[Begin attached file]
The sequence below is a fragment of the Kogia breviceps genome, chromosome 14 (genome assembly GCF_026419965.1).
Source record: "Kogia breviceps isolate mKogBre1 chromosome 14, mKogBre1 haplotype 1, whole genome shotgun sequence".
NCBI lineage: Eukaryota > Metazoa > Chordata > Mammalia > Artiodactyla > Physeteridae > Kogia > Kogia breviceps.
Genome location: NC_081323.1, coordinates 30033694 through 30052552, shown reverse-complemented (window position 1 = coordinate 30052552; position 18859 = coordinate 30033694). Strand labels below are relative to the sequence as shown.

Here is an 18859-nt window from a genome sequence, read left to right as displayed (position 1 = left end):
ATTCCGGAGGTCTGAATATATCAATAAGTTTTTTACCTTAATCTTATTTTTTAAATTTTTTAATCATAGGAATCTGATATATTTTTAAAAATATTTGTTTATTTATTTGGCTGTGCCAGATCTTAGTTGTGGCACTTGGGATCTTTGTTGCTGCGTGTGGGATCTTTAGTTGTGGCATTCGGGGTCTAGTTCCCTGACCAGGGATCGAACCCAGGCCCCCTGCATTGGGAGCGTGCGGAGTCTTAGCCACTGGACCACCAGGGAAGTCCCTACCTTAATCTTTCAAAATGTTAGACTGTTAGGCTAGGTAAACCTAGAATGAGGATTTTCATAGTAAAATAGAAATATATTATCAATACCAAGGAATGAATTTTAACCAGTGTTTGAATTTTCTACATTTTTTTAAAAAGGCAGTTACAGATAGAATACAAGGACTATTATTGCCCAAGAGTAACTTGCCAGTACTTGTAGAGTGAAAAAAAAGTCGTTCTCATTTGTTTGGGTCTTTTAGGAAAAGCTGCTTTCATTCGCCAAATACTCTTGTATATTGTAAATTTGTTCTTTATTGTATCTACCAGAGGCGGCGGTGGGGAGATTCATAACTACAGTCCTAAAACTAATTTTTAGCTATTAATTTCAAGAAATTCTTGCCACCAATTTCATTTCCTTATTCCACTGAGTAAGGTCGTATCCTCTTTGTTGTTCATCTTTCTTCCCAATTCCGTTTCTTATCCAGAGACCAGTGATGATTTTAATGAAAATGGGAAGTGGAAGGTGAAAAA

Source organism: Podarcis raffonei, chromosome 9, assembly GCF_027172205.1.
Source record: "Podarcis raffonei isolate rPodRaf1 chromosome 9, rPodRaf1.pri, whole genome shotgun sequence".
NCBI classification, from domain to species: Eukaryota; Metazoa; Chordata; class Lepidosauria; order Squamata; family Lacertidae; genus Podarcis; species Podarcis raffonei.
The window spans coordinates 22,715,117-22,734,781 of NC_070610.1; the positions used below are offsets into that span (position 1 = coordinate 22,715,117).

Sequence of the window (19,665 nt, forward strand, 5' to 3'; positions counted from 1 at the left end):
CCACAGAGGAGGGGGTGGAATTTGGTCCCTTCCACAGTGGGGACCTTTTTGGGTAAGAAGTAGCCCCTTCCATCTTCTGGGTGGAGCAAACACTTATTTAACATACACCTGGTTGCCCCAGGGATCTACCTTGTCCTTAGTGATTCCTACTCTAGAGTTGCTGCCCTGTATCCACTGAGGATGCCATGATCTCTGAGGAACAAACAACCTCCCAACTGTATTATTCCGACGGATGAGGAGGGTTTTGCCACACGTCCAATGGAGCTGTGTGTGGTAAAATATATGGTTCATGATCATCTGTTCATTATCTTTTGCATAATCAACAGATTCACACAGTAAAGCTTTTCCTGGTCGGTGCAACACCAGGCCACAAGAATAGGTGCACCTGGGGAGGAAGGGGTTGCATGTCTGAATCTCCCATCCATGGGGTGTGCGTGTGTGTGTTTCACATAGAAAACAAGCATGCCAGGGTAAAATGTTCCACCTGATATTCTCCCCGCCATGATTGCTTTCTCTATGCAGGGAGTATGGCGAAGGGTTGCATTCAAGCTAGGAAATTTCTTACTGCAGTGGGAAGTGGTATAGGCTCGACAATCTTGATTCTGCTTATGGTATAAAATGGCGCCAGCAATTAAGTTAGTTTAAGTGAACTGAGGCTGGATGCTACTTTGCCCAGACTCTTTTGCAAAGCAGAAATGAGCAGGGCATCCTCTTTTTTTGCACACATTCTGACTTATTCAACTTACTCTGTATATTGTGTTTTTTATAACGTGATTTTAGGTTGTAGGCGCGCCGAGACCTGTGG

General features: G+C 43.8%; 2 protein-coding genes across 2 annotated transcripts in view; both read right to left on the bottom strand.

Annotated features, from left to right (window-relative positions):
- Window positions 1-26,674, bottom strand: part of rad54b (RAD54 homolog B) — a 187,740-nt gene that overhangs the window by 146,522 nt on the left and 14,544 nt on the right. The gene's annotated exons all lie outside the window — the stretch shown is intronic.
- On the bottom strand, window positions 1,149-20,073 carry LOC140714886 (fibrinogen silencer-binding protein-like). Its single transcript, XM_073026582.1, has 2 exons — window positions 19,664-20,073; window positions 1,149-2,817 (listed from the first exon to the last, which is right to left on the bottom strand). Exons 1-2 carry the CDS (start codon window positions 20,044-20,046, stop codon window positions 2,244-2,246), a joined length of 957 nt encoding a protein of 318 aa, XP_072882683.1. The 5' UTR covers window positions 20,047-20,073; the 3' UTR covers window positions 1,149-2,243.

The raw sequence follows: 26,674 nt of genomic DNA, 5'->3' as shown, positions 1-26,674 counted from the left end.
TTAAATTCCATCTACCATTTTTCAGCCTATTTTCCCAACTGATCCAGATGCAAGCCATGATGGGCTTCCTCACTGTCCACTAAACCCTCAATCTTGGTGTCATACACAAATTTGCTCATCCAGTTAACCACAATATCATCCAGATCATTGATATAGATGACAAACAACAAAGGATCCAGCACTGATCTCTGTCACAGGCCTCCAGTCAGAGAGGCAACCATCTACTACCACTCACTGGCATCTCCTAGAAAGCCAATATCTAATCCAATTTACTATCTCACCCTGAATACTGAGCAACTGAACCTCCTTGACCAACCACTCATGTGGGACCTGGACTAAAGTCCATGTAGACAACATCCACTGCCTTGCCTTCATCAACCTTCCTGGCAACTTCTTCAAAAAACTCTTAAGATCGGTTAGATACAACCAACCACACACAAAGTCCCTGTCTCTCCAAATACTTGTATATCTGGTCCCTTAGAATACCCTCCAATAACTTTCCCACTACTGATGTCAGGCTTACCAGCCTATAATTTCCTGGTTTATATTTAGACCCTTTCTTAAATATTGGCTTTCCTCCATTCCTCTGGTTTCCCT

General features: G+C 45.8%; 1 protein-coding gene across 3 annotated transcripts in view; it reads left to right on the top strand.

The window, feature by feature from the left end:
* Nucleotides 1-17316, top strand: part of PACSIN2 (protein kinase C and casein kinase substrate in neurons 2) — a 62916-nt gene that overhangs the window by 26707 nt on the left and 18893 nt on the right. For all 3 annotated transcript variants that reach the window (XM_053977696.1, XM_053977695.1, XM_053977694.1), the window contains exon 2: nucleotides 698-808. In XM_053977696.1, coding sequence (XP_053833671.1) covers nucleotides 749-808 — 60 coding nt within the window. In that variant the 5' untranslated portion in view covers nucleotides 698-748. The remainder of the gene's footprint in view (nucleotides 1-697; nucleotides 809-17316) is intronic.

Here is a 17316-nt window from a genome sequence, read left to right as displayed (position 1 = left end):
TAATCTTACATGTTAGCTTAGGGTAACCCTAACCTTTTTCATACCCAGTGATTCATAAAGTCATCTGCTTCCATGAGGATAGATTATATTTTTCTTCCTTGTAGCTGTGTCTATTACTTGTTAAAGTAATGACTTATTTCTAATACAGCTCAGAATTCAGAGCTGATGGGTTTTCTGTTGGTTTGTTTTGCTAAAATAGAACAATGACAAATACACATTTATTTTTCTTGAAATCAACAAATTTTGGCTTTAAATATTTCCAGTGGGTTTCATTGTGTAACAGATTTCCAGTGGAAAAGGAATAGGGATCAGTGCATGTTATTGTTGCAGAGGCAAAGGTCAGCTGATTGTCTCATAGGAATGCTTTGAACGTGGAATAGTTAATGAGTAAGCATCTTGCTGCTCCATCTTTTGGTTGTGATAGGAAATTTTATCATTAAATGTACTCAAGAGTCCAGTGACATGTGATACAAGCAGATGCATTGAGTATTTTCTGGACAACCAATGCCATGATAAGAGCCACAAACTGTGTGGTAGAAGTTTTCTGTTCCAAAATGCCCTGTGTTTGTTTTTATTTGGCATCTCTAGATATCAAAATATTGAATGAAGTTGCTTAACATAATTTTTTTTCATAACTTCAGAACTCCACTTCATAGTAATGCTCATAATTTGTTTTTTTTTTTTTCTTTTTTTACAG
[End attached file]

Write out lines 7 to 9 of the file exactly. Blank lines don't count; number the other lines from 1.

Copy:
Source organism: Podarcis raffonei, chromosome 9, assembly GCF_027172205.1.
Source record: "Podarcis raffonei isolate rPodRaf1 chromosome 9, rPodRaf1.pri, whole genome shotgun sequence".
NCBI classification, from domain to species: Eukaryota; Metazoa; Chordata; class Lepidosauria; order Squamata; family Lacertidae; genus Podarcis; species Podarcis raffonei.